Somehow the argument sounded familiar.

When being awarded the ‘Nobel prize’ in 2011, Thomas Sargent declared that workers ought to be prepared for having low unemployment compensations in order to get the right incentives to search for jobs. The Swedish right-wing finance minister at the time appreciated Sargent’s statement and declared it to be a “healthy warning” for those who wanted to increase compensation levels.

The view is symptomatic. As in the 1930s, more and more right-wing politicians — and economists — now suggest that lowering wages is the right medicine to strengthen the competitiveness of their faltering economies, get the economy going, increase employment and create growth that will get rid of towering debts and create balance in the state budgets.  Read more…

Resolution: mind the gap

January 9, 2019 3 comments

from David Ruccio

We’re all done singing to “days gone by” (even though no one really knows the lyrics). But, unless we change our tune and resolve to fundamentally alter the way the economy is organized, we’re going to have to face up to the problem that’s been haunting the United States for decades now: growing inequality.

And it’s only getting worse.

Part of the problem stems from the increase in market concentration in the United States. According to a recent research paper by Joshua Gans et al., the rise in mark-ups by large U.S. corporations is a two-edged sword: it increases the prices consumers pay but, at the same time, rewards shareholders. The problem is, the ownership of corporate stocks is more unequal than consumption—and it’s been getting more unequal in recent decades. Thus, the majority of Americans are forced to pay higher prices for the goods they consume but they don’t own much in the way of corporate equity—and the distribution of income, which was already obscenely unequal, is made even worse.  Read more…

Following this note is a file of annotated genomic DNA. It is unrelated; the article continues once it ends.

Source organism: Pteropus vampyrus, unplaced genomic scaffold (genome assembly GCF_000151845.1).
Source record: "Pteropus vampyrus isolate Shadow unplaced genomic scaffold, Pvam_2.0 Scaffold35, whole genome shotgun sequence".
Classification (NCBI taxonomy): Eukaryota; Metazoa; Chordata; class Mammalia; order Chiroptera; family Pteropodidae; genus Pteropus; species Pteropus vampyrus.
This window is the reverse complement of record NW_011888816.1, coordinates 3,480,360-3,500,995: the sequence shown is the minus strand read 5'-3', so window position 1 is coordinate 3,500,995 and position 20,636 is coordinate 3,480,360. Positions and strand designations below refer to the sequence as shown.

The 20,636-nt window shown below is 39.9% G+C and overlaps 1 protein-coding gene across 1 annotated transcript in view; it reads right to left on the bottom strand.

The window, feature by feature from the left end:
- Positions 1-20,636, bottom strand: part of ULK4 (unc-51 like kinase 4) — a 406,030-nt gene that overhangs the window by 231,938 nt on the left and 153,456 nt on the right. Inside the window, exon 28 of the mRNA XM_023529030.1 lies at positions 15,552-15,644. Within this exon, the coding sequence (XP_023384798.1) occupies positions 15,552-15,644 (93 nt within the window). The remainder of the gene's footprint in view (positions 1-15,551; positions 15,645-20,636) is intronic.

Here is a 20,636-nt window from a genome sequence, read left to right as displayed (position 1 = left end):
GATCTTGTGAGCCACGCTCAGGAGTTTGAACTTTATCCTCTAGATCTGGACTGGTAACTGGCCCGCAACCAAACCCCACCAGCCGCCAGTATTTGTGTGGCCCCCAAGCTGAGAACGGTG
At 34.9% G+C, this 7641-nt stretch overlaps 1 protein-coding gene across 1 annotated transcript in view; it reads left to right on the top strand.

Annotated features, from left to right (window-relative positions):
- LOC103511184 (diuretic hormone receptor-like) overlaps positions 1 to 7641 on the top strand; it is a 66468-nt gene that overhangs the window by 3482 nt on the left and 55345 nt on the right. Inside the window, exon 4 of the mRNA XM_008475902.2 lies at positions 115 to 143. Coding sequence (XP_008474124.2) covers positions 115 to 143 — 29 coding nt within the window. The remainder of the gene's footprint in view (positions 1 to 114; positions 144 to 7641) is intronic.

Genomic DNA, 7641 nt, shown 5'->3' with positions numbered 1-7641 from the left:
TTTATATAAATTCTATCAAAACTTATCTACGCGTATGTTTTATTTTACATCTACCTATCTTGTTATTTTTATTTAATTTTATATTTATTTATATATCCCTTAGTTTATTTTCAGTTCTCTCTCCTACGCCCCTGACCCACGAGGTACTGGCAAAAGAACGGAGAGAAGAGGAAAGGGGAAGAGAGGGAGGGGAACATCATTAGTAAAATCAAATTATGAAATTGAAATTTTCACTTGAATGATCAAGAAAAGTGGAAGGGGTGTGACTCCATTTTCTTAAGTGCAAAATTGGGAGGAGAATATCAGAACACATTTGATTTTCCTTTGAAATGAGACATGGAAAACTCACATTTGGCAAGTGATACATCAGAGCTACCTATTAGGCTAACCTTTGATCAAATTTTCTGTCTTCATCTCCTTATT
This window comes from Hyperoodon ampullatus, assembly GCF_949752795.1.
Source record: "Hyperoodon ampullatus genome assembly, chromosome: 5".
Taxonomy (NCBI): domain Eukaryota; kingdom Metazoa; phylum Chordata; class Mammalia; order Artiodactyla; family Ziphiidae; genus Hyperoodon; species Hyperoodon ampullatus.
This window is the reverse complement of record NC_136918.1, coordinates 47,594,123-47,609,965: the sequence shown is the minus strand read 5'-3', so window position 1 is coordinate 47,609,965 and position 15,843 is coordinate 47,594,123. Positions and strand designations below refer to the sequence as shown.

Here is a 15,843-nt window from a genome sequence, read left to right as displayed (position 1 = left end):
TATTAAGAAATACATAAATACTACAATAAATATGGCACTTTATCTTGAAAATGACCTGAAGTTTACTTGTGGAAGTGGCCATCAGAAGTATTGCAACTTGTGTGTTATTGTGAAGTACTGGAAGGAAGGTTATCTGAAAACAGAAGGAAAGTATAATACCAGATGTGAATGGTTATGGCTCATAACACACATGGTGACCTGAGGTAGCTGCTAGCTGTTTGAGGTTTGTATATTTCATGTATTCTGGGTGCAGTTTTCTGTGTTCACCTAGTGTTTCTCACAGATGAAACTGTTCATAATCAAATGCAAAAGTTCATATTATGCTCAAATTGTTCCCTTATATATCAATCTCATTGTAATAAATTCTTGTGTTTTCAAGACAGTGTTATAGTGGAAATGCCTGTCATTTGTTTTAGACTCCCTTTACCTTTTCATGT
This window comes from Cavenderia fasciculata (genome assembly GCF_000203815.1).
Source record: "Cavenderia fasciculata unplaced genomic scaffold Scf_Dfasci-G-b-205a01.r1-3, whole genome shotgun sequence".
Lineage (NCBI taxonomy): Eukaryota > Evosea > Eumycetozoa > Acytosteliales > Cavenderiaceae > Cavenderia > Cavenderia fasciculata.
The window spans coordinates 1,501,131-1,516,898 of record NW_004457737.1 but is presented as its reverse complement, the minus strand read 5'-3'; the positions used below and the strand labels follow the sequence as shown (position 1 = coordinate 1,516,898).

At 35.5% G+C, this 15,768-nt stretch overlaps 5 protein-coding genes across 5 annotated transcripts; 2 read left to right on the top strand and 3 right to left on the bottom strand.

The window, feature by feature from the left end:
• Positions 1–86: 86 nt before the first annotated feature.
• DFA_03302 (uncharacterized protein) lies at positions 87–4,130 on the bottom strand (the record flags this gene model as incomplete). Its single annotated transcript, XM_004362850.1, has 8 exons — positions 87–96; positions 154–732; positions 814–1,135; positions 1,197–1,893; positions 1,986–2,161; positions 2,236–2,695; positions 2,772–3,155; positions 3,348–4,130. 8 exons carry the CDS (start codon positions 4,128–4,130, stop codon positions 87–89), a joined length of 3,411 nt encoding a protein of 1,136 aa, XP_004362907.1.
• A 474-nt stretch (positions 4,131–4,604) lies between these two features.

Why Bayesianism has not resolved a single fundamental​ scientific​ dispute

January 8, 2019 2 comments

from Lars Syll

419fn8sv1fl-_sx332_bo1204203200_Bayesian reasoning works, undeniably, where we know (or are ready to assume) that the process studied fits certain special though abstract causal structures, often called ‘statistical models’ … However, when we choose among hypotheses in important scientific controversies, we usually lack such prior knowledge​ of causal structures, or it is irrelevant to the choice. As a consequence, such Bayesian inference to the preferred alternative has not resolved, even temporarily, a single fundamental scientific dispute.

Mainstream economics nowadays usually assumes that agents that have to make choices under conditions of uncertainty behave according to Bayesian rules (preferably the ones axiomatized by Ramsey (1931), de Finetti (1937) or Savage (1954)) — that is, they maximize expected utility with respect to some subjective probability measure that is continually updated according to Bayes theorem. If not, they are supposed to be irrational, and ultimately — via some “Dutch book” or “money pump” argument — susceptible to being ruined by some clever “bookie”.  Read more…

new issue of WEA Commentaries

January 7, 2019 Leave a comment

WEA Commentaries

Volume 8, Issue No. 5 
Download the issue as a PDF

In this issue

Please support the WEA by paying a membership fee or making a small donation.